Asbestos in Porter forces students to relocate




Last week, residents of Porter Hall’s basement were informed that Facilities Management would be repairing a steam leak on the floor, and in the process removing insulation around a pipe. It was revealed that the insulation contains asbestos.

An email sent to residents of Porter Hall’s basement on March 22 from Director of Residential Life Rachel Alldis said, “I have been assured that there is no risk to anyone’s health during this process, but if you are at all concerned and would like to be given a different temporary assignment, please let me know and ResLife will help you out.”

Alldis said in her email that the repair work would begin on the afternoon of Wednesday, March 22, and was expected to continue until either Thursday, March 30 or Friday, March 31.

According to the Mesothelioma Center, asbestos is a naturally occurring mineral known for its versatility, resistance to heat and insulating capabilities. Asbestos came into common use in the Industrial Age, as its fire retardant properties made it useful for the automobile and construction industries, as well as the military. However, by the late 1970s, the use of asbestos declined in industrialized nations, as knowledge of the health risks posed by the mineral spread.

The National Cancer Institute states that studies have demonstrated that exposure to asbestos can increase the risk of lung cancer and mesothelioma, a rare cancer of the thin membranes that line the chest and abdomen.

The Mesothelioma Center states that, throughout the 20th-century, asbestos was commonly incorporated into construction projects. According to the Mount Holyoke website, Porter Hall was built in 1897 and renovated in 2010.

Asbestos still can be found the country in “buildings, roads, homes, schools, factories, ships, train and automobiles,” according to the Mesothelioma Center. The Mesothelioma Center also states, “Asbestos is virtually everywhere in America.” In 2005, asbestos was banned in the European Union. Asbestos is regulated in the U.S., but is not banned.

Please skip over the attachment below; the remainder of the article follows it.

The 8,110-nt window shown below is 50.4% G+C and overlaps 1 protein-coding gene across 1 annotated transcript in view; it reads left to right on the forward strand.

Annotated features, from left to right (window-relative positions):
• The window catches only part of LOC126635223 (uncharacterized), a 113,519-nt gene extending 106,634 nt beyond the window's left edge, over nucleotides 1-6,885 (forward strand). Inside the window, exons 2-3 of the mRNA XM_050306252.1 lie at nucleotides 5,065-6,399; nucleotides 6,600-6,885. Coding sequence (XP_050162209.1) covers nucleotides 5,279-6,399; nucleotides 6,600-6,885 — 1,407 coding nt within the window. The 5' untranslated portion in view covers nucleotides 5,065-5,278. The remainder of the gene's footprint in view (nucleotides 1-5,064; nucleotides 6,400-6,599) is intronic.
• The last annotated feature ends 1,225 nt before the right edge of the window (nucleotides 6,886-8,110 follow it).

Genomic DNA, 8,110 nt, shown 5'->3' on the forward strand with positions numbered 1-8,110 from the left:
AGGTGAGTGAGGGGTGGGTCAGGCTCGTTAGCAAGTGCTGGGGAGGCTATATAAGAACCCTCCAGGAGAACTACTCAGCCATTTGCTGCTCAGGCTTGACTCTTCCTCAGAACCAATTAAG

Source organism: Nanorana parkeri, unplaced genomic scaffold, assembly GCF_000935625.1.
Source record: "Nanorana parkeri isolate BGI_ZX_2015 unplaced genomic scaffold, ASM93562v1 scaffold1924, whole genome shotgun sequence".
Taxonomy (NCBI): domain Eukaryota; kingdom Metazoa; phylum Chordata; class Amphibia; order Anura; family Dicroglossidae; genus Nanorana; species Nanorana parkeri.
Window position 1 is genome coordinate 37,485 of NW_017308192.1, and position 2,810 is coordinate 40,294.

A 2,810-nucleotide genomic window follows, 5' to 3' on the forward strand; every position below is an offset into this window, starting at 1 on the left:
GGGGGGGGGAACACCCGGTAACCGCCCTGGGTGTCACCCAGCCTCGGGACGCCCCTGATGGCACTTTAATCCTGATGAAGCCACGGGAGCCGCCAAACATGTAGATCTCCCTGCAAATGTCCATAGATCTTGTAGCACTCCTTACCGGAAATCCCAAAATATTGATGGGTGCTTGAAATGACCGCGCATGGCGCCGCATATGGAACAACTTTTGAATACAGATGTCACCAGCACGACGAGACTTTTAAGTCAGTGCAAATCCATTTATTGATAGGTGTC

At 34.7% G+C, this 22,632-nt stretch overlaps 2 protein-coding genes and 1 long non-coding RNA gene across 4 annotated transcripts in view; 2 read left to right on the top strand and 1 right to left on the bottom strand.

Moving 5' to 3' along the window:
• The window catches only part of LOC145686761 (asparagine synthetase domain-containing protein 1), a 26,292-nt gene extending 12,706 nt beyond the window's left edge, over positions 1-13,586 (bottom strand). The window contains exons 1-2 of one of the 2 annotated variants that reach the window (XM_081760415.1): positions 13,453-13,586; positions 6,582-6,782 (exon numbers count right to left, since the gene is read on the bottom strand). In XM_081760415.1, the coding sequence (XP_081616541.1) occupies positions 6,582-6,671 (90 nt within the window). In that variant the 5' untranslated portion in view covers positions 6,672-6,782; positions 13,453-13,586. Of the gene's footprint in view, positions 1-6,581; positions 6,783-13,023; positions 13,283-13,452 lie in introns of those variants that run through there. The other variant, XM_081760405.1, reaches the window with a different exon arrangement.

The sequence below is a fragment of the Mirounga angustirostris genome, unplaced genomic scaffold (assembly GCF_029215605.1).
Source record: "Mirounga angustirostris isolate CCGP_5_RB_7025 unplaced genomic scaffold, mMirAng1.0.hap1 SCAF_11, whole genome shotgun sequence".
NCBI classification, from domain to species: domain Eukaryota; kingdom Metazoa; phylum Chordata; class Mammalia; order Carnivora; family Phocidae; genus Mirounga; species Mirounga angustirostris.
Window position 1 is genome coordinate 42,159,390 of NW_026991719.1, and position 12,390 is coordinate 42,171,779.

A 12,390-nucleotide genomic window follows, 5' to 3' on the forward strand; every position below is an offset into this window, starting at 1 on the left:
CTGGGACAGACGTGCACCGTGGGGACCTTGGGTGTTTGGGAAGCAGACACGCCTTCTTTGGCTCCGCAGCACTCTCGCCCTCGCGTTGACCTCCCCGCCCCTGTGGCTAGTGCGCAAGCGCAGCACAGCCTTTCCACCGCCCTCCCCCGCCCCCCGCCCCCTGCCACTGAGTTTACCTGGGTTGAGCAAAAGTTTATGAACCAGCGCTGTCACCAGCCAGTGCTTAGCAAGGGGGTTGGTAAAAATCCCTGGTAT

A resident of the Porter basement, who requested anonymity to protect her living space, said she had received an email that stated, “it wasn’t very harmful but you could [relocate] if you wanted.” The resident did not realize that the email was referring to asbestos. She noted that she saw “construction in front of someone else’s door, but I didn’t know what it was about.”

The student later added, “It is still really upsetting,” and she doubts that there is no risk to anyone’s health if “the chemical that has leaked is very toxic.”

Another resident of the Porter basement, who also requested anonymity, was aware of the asbestos, but chose not to move out, as the email “said it was safe and I believe that and it would be a lot of work to move out of my room.”

According to Mount Holyoke’s Asbestos Management Policy, published in October 2009, “The Asbestos Contractor will be immediately called in the event of an asbestos emergency ... While waiting for the Asbestos Contractor, Facilities Management personnel must ensure their and others’ safety by staying out of and preventing people from entering the asbestos emergency area.” Examples of emergencies include asbestos debris on the floor and leaks in pipes insulated with asbestos.

Rachel Alldis, when contacted for comment, stated that the repairs took less than 36 hours and “the problem is resolved at this point.” Only one student was asked to temporarily relocate until repairs on the floor were completed.